The Real Dirt

A few years ago, a neighbour told me my garden needed to be amended with some dirt. He was referring to the stereotypical black soil that can be purchased from either big-box stores or a local distributor who harvests the soil from old marshland. Neither source promised high nutrients for the vegetable garden.

Here in the Yukon, the soil tends to be a sandy brown colour, but with the addition of composted manure, it becomes a rich dark brown. When we first purchased this property, there were several garden beds with black soil. I have to assume it was purchased from somewhere else.

I was very surprised to find there seemed to be no ability to hold water or to promote lush growth in this soil. But there were also areas that had been allowed to run wild with plants that were growing almost four feet high, in contrast to the surrounding grass, which stopped at about 12 inches.

When I pulled some of the taller plants, I discovered there had been an old manure pile in that spot. Even knowing the benefits of composed manure, I was still surprised at the difference.

In the years that have passed, we have continued to add composted manure to our gardens. This has built up the soil in ways I didn’t expect.

I find it interesting that where there has been some old manure spread, the grass not only is greener and thicker, it also seems to withstand the early fall frosts as well, which is handy to know when dealing with either late spring frosts or early fall frosts.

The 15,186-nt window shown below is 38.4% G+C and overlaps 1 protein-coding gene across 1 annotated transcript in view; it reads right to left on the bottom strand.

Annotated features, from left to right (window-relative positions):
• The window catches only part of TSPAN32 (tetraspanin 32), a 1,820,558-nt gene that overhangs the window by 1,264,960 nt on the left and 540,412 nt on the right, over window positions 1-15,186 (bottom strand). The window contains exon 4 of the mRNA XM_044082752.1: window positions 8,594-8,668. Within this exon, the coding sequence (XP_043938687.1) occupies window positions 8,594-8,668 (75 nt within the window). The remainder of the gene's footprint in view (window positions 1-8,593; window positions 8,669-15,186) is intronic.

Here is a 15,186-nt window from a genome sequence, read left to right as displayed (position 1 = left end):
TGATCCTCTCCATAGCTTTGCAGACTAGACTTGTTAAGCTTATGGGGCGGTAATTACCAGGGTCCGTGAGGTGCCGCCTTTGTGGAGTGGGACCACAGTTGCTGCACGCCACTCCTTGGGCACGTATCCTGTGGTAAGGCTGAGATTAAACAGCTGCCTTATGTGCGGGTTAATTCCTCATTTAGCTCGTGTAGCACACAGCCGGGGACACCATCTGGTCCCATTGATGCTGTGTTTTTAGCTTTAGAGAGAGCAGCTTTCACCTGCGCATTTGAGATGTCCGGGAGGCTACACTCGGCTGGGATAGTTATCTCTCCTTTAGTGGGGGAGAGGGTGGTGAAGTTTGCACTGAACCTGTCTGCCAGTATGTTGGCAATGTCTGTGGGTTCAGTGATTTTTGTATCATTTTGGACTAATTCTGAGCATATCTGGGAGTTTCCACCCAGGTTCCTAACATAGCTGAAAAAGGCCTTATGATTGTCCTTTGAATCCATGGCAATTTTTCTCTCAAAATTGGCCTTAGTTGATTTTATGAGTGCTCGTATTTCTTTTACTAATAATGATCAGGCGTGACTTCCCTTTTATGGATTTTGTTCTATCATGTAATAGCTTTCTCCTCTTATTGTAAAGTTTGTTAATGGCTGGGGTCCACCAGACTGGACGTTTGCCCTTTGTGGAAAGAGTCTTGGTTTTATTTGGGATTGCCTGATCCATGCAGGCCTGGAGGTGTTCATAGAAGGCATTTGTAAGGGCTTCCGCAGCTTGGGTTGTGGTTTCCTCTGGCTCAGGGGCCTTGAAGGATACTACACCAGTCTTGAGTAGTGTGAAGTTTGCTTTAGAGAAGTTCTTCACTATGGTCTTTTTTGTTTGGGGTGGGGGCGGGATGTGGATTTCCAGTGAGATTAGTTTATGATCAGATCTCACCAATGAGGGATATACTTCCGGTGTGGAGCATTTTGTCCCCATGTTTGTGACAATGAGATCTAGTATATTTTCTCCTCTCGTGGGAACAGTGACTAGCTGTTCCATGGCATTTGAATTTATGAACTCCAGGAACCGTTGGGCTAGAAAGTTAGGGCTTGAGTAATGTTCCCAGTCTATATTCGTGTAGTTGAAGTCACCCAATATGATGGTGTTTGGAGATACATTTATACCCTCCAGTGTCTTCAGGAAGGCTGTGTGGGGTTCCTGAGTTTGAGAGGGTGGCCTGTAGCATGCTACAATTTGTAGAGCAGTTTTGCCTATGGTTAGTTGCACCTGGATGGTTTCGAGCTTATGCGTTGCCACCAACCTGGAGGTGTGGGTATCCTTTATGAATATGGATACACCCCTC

The discovery that well-amended soils had the ability to help plants withstand these light frosts was something revealed in a study done by the Growers of Organic Food Yukon (GoOFY) group. This five-year study involved legume plants such as clover and peas.

The test plots were split into two. Half had amendments added, while the others were left as found.

Initially, it had been thought that the legumes would fix more nitrogen with the proper amendments. But it was the ability of the amended plants to withstand frost that was a surprising result of this test.

The amendments were not chemical additives, but naturally-sourced rock powders. This brought the life in the soil into a better balance.

Adding things such as composted manure also adds life to the soil. Not only does it contain nutrients for plants, it also has life that helps those plants absorb the available nutrients.

There is also life in the soil already in the form of nematodes, fungi and bacteria. This life also benefits from the organic soil amendments. When they flourish, so does the plant life.

It may seem complex when dealing with the science of how to enrich the soil. This is why so many pre-made fertilizers have been very popular. But growing organically doesn’t have to be complex. Just compost any plant matter and let the soil web lifeforms do the rest.



Composted Manure

Kelp Meal


Bone Meal

Blood Meal

Wood Ash

Joan Norberg and her husband, Allan, run Grizzly Valley Farms on the Mayo Road. They have successfully endured the Yukon’s short seasons and less-than-ideal soil conditions. Send her your questions at [email protected].

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